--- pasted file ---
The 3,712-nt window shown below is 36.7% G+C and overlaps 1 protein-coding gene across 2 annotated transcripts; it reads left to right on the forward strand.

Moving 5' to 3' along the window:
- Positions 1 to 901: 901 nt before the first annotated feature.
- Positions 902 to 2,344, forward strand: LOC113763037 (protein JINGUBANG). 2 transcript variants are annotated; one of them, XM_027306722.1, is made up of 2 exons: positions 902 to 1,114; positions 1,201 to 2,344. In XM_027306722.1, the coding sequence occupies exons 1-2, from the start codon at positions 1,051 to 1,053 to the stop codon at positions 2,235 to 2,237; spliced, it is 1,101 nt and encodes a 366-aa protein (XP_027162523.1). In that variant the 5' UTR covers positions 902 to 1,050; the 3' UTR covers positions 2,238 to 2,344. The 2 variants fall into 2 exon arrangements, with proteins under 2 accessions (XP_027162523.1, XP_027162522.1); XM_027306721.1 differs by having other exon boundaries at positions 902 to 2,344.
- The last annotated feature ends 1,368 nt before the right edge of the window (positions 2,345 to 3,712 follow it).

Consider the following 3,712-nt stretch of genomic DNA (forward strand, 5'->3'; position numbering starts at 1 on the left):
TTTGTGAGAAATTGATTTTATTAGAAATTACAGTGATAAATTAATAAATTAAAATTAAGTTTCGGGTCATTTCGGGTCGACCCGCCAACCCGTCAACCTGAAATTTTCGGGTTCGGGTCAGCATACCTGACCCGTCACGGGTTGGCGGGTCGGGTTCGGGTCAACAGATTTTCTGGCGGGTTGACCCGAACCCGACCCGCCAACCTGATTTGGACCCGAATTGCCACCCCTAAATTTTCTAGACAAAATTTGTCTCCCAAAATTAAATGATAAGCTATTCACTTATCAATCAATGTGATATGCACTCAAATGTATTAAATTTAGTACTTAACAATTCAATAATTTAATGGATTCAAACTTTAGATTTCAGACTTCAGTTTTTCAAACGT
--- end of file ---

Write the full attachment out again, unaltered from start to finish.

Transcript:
The 3,712-nt window shown below is 36.7% G+C and overlaps 1 protein-coding gene across 2 annotated transcripts; it reads left to right on the forward strand.

Moving 5' to 3' along the window:
- Positions 1 to 901: 901 nt before the first annotated feature.
- Positions 902 to 2,344, forward strand: LOC113763037 (protein JINGUBANG). 2 transcript variants are annotated; one of them, XM_027306722.1, is made up of 2 exons: positions 902 to 1,114; positions 1,201 to 2,344. In XM_027306722.1, the coding sequence occupies exons 1-2, from the start codon at positions 1,051 to 1,053 to the stop codon at positions 2,235 to 2,237; spliced, it is 1,101 nt and encodes a 366-aa protein (XP_027162523.1). In that variant the 5' UTR covers positions 902 to 1,050; the 3' UTR covers positions 2,238 to 2,344. The 2 variants fall into 2 exon arrangements, with proteins under 2 accessions (XP_027162523.1, XP_027162522.1); XM_027306721.1 differs by having other exon boundaries at positions 902 to 2,344.
- The last annotated feature ends 1,368 nt before the right edge of the window (positions 2,345 to 3,712 follow it).

Consider the following 3,712-nt stretch of genomic DNA (forward strand, 5'->3'; position numbering starts at 1 on the left):
TTTGTGAGAAATTGATTTTATTAGAAATTACAGTGATAAATTAATAAATTAAAATTAAGTTTCGGGTCATTTCGGGTCGACCCGCCAACCCGTCAACCTGAAATTTTCGGGTTCGGGTCAGCATACCTGACCCGTCACGGGTTGGCGGGTCGGGTTCGGGTCAACAGATTTTCTGGCGGGTTGACCCGAACCCGACCCGCCAACCTGATTTGGACCCGAATTGCCACCCCTAAATTTTCTAGACAAAATTTGTCTCCCAAAATTAAATGATAAGCTATTCACTTATCAATCAATGTGATATGCACTCAAATGTATTAAATTTAGTACTTAACAATTCAATAATTTAATGGATTCAAACTTTAGATTTCAGACTTCAGTTTTTCAAACGT